Recent developments at Ardmore City School’s board of education meetings have transformed a 40-year dream into a tangible possibility.
For decades, administrators and community members have dreamt of a performing arts center — a dedicated space where dance, theatre, music and orchestra could thrive. While many organizations have pushed for the facility to come to life, ACS has led the charge in pushing for the facility.
At last week’s board of education meeting, ACS officially selected a construction company and architects for the initiative, with the next step being developing sketches, plans and designs for the proposed facility.
Kim Holland, ACS superintendent, said the arts have always had a presence in Ardmore.
“We have a very interested, involved part of the community that is into the arts,” Holland said. “That cohesion and overlap between the community and the school district and having a place for them to come together. It would be a showpiece for Ardmore.”
“The need for a fine arts facility is
understood, I think,” Mita Bates, Ardmore Chamber of Commerce president, said. “To have a facility that accommodates the arts is something that would be great for the community.”
One of the primary pushes for a performing arts center is the lack of a facility in the school district. Holland said in planning for the center, a committee—made up of administrators, board members and community members—determined that many school districts of Ardmore’s size have performing arts centers. Currently, ACS doesn’t have a facility that comes close to meeting its needs.
“We really have nothing right now to be able to perform in,” Roxie Woods, Ardmore High School vocal teacher, said, adding that the school district currently has to rent a facility to perform in.
From churches, the Ardmore Convention Center or the Goddard Center, often times the music and performance programs at ACS are left looking for a facility for concerts and performances. Bates said that while the Ardmore Convention Center does have the pieces in place to host many events, many fine arts performances have specific needs that must be met in a different style of space.
Creating a performing arts center, Holland said, would eliminate the need to rent space.
“I think there’s opportunity from K through 12 for kids to benefit from that kind of building,” Holland said. “It will help so we’re not limited to one or twice a year where we go out and negotiate a spot.”
Holland said programs like music, vocal, art and theatre have taken hits recently. With budget concerns often constricting the district, extracurricular activities and programs can easily become the primary recipient of deep slashes and cuts. Holland said the performing arts center could be a flagship for the arts in Ardmore and spark growth in programs that are trending upward even with funds trending down.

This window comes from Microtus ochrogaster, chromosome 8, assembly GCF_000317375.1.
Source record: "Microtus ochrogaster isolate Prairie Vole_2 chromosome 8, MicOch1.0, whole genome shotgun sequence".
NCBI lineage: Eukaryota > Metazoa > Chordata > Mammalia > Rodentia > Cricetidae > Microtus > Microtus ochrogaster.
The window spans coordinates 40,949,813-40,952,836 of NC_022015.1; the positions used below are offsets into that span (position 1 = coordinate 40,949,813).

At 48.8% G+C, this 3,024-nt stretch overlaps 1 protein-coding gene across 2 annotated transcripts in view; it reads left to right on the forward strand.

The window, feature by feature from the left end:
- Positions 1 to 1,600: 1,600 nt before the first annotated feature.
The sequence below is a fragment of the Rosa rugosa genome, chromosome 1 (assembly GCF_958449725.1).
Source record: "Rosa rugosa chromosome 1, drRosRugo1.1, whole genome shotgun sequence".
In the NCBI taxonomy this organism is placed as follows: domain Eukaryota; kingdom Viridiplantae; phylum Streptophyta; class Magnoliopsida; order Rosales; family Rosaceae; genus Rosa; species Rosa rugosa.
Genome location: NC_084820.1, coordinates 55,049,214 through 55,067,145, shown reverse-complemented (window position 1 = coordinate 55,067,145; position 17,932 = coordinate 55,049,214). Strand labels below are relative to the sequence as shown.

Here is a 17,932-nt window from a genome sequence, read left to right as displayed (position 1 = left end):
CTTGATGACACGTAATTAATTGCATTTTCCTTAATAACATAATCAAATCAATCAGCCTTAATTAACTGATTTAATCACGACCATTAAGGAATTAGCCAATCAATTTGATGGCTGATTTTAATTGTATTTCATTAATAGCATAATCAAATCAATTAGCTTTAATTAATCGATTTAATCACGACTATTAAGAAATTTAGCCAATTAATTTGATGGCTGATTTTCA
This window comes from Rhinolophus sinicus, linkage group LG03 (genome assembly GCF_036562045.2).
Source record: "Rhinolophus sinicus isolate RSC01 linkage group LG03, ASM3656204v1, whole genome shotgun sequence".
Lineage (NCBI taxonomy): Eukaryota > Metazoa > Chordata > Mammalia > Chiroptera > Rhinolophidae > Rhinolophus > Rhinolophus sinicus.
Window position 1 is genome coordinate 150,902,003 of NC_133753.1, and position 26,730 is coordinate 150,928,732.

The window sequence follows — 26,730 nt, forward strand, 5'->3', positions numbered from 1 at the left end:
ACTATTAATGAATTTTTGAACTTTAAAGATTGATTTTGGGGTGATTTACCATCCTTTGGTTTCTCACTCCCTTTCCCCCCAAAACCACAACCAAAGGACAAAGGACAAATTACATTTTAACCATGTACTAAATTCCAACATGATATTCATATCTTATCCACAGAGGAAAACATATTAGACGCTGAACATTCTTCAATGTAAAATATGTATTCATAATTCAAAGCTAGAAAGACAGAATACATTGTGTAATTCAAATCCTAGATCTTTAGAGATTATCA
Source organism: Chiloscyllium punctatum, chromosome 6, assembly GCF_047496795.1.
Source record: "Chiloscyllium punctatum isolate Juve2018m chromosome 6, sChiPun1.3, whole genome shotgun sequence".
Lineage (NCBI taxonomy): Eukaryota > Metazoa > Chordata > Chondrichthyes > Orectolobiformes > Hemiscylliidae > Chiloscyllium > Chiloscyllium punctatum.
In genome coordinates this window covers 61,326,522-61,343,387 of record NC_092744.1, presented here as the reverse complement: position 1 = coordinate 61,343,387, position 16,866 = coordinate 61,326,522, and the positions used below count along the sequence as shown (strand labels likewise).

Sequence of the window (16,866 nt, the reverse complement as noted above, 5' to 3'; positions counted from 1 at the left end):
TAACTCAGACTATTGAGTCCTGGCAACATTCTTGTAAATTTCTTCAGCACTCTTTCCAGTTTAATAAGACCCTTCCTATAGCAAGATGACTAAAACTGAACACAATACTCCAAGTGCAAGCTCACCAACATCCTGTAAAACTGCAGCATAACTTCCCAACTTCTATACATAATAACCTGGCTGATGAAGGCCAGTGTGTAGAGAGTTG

“I think it’s time for Ardmore to have this,” Brian Gunter, coach of the ACT, said. “It would allow us to grow and not limit us in the type of things we can host and do.”
Woods and Gunter both said the lack of space has limited the programs in what they can do. Musicals and 1-act plays aren’t possible without a space to perform them in and practice. Woods said having dedicated space for rehearsal and recitals is also needed.
“Having classrooms in the building and private rehearsal rooms would be big,” she said. “I think the entire program would benefit and grow from something like this.”
Creating a performing arts center, however, won’t come cheap. In order to fully accommodate the programs, the facility would need professional grade lighting, sound and staging, a collection of dressing rooms, classrooms, rehearsal/practice rooms, an orchestra pit and roughly 1,000 seats for guests. Creating a first class facility isn’t out of the realm of possibility for ACS, however. Earlier this year, ACS learned from J.C. Leonard, of Stephen H. McDonald and Associates, that the possibility of passing a bond issue for a multimillion dollar facility isn’t out of the question.
The board of education has also discussed the possibility of updating its aging fleet of buses in the bond issue, with the performing arts center serving as the “large ticket item” of the bond. The district has some flexibility in approaching a bond issue, which increases the chance of it passing.
Holland said a bond issue proposal likely won’t come before the public until this Fall, with the committee and district now entering a phase of determining the details of the facility and the details of the proposal. Holland said the emphasis on performing arts is needed, with programs like the band, the ACT, the vocal department and the orchestra finding great success.
The only thing missing from the fleet, Holland said, is the flagship.